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Florida needs more than a temporary congressional deal to protect its coast from another BP drilling disaster. U.S. Rep. Kathy Castor, D-Tampa, has filed a bill to make permanent a moratorium approved by Congress in 2006 that bans drilling in federal waters within 235 miles of Tampa Bay and 125 miles of the Panhandle. That ban expires in 2022. The buffer is essential to protect the state's economy, and it includes airspace that is vital for military training. Congress should make it permanent.

Federal officials still cannot estimate with any authority how much oil is spewing from the broken wellhead more than two months into this disaster. Two million gallons a day could be gushing from the site. Sheets of matted oil have washed up along miles of Pensacola Beach. A third of the gulf is off-limits to fishing. High seas from Hurricane Alex pushed oil and tar farther onto the Panhandle beaches. Florida may have lost billions of dollars in tourist revenues already, and a permanent fix could still be weeks away.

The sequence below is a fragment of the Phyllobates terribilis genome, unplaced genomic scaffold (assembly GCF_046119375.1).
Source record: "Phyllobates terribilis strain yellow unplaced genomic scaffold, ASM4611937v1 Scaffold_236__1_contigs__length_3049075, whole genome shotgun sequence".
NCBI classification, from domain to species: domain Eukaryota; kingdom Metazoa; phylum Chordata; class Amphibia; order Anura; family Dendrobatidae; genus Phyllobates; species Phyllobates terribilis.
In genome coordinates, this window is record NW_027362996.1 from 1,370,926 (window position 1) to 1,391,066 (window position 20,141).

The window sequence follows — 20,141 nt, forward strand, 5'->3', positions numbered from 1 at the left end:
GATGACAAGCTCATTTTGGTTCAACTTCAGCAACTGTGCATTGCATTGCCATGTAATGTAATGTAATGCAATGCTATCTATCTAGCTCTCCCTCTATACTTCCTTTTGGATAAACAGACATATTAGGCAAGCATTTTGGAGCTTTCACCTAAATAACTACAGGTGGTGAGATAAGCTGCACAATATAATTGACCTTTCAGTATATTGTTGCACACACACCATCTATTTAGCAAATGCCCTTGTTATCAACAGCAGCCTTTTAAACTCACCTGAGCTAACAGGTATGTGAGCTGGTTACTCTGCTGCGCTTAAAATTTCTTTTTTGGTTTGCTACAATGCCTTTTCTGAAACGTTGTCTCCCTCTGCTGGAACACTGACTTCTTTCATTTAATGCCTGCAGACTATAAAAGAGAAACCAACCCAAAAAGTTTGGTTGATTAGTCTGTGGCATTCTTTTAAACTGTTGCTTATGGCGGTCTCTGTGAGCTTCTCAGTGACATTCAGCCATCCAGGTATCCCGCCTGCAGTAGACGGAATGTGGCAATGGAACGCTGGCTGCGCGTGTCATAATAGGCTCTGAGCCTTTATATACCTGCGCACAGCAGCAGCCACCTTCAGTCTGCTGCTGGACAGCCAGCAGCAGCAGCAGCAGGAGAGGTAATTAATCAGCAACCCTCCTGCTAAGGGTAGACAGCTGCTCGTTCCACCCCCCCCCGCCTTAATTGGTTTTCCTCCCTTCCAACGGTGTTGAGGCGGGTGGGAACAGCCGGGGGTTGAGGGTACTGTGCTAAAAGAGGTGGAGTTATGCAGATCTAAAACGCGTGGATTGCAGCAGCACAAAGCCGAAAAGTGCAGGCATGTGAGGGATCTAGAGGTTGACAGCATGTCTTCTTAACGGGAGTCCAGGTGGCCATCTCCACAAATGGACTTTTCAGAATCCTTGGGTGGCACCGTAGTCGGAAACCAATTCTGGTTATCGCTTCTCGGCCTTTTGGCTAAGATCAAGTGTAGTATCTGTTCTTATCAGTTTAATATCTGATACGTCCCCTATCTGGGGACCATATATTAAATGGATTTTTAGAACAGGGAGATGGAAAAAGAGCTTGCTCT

Lawmakers need to adopt a range of measures in response to this spill, from diversifying the nation's energy supply to putting real teeth in federal regulations to responsibly manage offshore drilling. But it also is essential to ban these operations in waters near Florida. The gulf has 5,000 production wells and 6,600 active leases. Even the 2006 deal opened up more gulf waters to drilling. Recovering from this spill will be difficult enough. To rebuild, the tourist and fishery industries will at least need to have the confidence that they are reinvesting in a viable business for the long-term.

President Barack Obama's energy plan would open up more of the eastern gulf near Florida. The Senate energy bill has an opt-out clause that allows states to forgo drilling within 75 miles of shore. But these are buffers on paper. BP's runaway rig is more than 125 miles from Florida, yet its oil is fouling Pensacola Beach. Louisiana may have built an economy on oil, but Florida went in a different direction. It should not continue to be kept hostage by the economic priorities of other gulf states.

Florida's House delegation should support Castor's bill. U.S. Sen. Bill Nelson, D-Fla., also said he is exploring "innovative" ways to permanently ban drilling off Florida. Sen. George LeMieux should join this effort. He has spent a lot of energy bashing BP and the federal government, but it is time he addressed why the threat to Florida existed in the first place. Drilling in the gulf endangers Florida, and the state's congressional delegation should drive home that point in a single voice. If there is any doubt about the impact of an oil spill, just look toward the empty hotel rooms and restaurants this weekend in the Florida Panhandle.